Palestinians had honed their PR rioting skills in the intifada, putting children and TV crews on the front lines, keeping the guys with the guns out of sight. Barak took the bait; he used anti-tank missiles and helicopter gunships and then delivered an ultimatum that he would consider the peace process ended if Arafat didn't back down. When Arafat refused, Barak backed down, adding to the impression of weakness. If Arafat had ever actually wanted to sign an agreement with Israel, even a partial one, his actions of the past two weeks seriously damaged the support he needs from two powerful sectors. Israeli public opinion would be unlikely to approve a deal that looked like a surrender to the rioters, and the American Jewish community is not about to rush to Capitol Hill to lobby for the financial rewards Arafat expects from Washington.
Even ardent Israeli and American doves are questioning whether peace is possible so long as Arafat is around and persists on playing his violence card as the whim moves him. Inside the White House and on Capitol Hill, there are serious doubts about whether their massive political and financial investment in the Palestinian Authority can pay off as long as Arafat pulls the strings.
Worsening the situation is Palestinian insistence that no Jewish Temple ever existed on the Temple Mount and Jews have no legitimate claims not only to that site but to Israel. That is aggravated by their persistent Holocaust denial and a penchant for likening Israelis to Nazis.
By choosing the late Syrian dictator Hafez al-Assad, a Holocaust denier who often invoked the Nazi analogy, as his role model instead of Anwar Sadat, Arafat has demonstrated he has neither the courage nor the vision to deliver a better life for his followers. That will be left to his successors.
Arafat reportedly told Clinton at Camp David that if he makes the compromises asked of him, he'll soon "have coffee with [the late Yitzhak] Rabin." Assad for sure, but there's no chance he'll wind up in the same place as Rabin, who took enormous personal risks to advance peace - and paid the ultimate price.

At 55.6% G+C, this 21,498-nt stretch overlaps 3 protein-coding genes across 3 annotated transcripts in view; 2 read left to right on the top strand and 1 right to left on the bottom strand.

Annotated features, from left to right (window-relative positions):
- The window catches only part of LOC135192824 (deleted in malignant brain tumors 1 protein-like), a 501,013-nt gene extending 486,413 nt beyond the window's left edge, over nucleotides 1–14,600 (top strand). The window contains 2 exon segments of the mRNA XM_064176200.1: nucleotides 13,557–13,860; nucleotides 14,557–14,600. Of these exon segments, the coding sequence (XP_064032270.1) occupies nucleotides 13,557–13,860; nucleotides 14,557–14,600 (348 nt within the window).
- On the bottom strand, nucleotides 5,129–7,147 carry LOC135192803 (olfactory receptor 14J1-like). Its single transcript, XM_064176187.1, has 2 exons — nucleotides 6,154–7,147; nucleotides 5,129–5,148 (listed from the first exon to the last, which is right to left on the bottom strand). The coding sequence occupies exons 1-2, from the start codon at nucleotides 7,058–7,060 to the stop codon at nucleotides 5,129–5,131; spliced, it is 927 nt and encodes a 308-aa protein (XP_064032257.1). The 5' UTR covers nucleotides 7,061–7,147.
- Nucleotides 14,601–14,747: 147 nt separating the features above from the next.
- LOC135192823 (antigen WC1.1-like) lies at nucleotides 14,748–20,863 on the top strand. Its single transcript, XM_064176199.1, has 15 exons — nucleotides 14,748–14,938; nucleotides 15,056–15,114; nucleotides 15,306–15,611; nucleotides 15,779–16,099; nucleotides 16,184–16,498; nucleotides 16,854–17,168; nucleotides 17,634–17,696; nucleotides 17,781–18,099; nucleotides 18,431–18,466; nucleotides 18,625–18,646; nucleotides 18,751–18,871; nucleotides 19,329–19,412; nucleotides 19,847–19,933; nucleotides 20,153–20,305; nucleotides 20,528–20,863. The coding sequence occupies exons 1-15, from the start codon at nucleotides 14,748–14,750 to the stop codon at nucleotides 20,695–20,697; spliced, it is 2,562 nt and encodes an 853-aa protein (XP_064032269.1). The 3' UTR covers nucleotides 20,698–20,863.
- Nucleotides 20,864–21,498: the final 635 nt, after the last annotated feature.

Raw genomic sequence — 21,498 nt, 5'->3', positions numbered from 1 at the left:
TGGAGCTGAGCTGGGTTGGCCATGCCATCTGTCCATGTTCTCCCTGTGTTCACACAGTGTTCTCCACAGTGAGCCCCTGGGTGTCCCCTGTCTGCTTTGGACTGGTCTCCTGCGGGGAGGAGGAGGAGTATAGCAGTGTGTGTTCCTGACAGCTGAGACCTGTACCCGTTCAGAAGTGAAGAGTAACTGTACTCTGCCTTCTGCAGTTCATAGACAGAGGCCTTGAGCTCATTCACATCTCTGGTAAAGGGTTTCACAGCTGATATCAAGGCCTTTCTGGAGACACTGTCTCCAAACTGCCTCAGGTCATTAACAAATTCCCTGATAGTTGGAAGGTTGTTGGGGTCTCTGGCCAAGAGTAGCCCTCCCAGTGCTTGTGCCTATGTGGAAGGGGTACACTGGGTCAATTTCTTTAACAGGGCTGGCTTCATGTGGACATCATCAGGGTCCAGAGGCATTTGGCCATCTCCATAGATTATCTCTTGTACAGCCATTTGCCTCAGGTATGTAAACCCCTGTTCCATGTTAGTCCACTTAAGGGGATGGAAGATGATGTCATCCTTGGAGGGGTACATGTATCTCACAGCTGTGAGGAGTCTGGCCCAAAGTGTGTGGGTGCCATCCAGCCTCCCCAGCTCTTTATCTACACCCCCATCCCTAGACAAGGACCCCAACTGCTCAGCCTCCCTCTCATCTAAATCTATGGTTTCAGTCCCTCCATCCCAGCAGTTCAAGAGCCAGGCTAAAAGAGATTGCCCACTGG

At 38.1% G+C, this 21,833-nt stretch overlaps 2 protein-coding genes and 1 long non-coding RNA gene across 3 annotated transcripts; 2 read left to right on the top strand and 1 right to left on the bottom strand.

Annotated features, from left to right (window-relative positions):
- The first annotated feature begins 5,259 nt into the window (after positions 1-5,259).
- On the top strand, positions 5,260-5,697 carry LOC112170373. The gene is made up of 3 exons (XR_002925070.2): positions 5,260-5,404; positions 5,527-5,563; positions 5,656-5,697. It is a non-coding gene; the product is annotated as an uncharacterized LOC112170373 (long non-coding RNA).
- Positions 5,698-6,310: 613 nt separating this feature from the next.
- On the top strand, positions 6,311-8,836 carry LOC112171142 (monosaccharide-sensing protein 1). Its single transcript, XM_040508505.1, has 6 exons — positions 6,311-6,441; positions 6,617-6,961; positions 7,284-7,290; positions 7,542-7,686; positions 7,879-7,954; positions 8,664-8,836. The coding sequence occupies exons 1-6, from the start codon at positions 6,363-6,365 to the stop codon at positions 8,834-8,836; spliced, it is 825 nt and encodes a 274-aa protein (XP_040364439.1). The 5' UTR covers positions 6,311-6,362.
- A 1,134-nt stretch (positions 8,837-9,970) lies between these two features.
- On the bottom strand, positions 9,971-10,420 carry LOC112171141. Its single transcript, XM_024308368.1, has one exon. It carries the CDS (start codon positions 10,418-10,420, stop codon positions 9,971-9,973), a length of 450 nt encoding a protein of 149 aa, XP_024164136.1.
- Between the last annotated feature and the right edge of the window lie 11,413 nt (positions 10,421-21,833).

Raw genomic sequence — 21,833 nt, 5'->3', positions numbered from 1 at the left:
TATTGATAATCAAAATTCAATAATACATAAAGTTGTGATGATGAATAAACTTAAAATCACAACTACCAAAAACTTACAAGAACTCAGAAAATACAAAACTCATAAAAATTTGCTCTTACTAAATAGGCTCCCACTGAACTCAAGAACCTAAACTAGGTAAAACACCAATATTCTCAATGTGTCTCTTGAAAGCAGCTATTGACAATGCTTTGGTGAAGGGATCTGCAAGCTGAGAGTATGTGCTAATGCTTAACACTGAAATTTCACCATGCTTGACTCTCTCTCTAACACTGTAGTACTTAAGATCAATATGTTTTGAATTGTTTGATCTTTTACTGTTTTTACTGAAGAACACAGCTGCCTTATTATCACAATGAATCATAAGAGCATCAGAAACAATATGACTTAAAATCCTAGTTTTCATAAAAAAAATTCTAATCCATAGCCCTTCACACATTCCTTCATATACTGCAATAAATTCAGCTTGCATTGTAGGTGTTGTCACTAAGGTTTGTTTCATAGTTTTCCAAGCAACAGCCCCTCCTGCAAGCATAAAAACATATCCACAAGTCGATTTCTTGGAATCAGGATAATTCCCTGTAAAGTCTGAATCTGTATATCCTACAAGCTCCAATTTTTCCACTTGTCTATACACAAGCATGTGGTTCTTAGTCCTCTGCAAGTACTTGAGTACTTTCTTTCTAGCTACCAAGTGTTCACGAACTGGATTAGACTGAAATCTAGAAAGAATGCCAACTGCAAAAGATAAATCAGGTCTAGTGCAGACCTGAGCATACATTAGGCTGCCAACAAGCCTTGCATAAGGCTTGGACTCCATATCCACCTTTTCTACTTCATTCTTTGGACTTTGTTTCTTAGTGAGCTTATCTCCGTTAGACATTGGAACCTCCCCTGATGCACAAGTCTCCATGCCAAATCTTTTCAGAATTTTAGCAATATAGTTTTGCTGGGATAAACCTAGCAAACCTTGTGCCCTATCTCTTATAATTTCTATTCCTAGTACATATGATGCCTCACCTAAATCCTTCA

Hafez al-Arafat has tragically miscalculated. It is increasingly unlikely he will realize his dream to preside over a viable Palestinian state. He may go ahead and declare statehood unilaterally, but it won't succeed. Israel can seal it off, bar Palestinians from going to jobs in Israel, block delivery of fuel and needed goods, withhold the transfer of taxes and revenues, discourage foreign investment, limit travel from one enclave to the other, impede international access and block passage to Jerusalem and the mosques.
Such a situation could easily deteriorate to violence far worse than anything witnessed in the past week, and while Israelis would suffer, the brunt of the pain would be borne by the Palestinians. But not Arafat, who will probably be jetting off to the other side of the globe looking for shoulders to sob on about those terrible Israelis.
Douglas M. Bloomfield, a former staff member of AIPAC, writes about the Mideast and politics of Jewish life in America.